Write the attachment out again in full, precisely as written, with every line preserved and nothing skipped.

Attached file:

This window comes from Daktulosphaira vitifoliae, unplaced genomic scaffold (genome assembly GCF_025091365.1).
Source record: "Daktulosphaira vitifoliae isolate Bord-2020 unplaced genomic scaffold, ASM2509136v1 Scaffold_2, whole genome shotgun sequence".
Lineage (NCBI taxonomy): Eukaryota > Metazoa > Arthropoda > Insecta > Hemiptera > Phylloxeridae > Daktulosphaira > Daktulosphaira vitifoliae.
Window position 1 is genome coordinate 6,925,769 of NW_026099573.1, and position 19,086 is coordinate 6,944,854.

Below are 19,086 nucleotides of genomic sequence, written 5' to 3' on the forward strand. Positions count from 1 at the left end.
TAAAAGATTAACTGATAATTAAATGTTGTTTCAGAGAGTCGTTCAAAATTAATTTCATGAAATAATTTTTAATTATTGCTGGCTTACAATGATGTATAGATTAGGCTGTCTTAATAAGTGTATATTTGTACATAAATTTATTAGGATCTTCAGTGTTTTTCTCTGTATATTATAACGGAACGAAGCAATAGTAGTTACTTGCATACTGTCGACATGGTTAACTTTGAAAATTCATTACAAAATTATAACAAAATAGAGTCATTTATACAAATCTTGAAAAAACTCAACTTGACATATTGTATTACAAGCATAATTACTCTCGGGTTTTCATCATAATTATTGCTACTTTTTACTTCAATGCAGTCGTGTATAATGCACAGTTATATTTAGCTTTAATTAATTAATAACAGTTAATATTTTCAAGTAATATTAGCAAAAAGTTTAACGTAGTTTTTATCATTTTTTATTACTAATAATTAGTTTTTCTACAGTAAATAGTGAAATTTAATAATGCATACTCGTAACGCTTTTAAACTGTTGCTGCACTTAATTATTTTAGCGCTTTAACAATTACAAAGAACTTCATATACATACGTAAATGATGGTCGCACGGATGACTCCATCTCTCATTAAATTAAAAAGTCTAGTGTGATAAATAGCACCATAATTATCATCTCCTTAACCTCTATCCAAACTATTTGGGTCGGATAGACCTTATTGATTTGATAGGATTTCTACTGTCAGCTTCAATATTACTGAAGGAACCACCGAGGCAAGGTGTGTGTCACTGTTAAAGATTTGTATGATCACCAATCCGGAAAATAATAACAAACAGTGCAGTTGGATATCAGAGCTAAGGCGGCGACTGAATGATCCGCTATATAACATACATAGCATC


This window comes from Daktulosphaira vitifoliae, unplaced genomic scaffold (genome assembly GCF_025091365.1).
Source record: "Daktulosphaira vitifoliae isolate Bord-2020 unplaced genomic scaffold, ASM2509136v1 Scaffold_2, whole genome shotgun sequence".
Lineage (NCBI taxonomy): Eukaryota > Metazoa > Arthropoda > Insecta > Hemiptera > Phylloxeridae > Daktulosphaira > Daktulosphaira vitifoliae.
Window position 1 is genome coordinate 6,925,769 of NW_026099573.1, and position 19,086 is coordinate 6,944,854.

Below are 19,086 nucleotides of genomic sequence, written 5' to 3' on the forward strand. Positions count from 1 at the left end.
TAAAAGATTAACTGATAATTAAATGTTGTTTCAGAGAGTCGTTCAAAATTAATTTCATGAAATAATTTTTAATTATTGCTGGCTTACAATGATGTATAGATTAGGCTGTCTTAATAAGTGTATATTTGTACATAAATTTATTAGGATCTTCAGTGTTTTTCTCTGTATATTATAACGGAACGAAGCAATAGTAGTTACTTGCATACTGTCGACATGGTTAACTTTGAAAATTCATTACAAAATTATAACAAAATAGAGTCATTTATACAAATCTTGAAAAAACTCAACTTGACATATTGTATTACAAGCATAATTACTCTCGGGTTTTCATCATAATTATTGCTACTTTTTACTTCAATGCAGTCGTGTATAATGCACAGTTATATTTAGCTTTAATTAATTAATAACAGTTAATATTTTCAAGTAATATTAGCAAAAAGTTTAACGTAGTTTTTATCATTTTTTATTACTAATAATTAGTTTTTCTACAGTAAATAGTGAAATTTAATAATGCATACTCGTAACGCTTTTAAACTGTTGCTGCACTTAATTATTTTAGCGCTTTAACAATTACAAAGAACTTCATATACATACGTAAATGATGGTCGCACGGATGACTCCATCTCTCATTAAATTAAAAAGTCTAGTGTGATAAATAGCACCATAATTATCATCTCCTTAACCTCTATCCAAACTATTTGGGTCGGATAGACCTTATTGATTTGATAGGATTTCTACTGTCAGCTTCAATATTACTGAAGGAACCACCGAGGCAAGGTGTGTGTCACTGTTAAAGATTTGTATGATCACCAATCCGGAAAATAATAACAAACAGTGCAGTTGGATATCAGAGCTAAGGCGGCGACTGAATGATCCGCTATATAACATACATAGCATC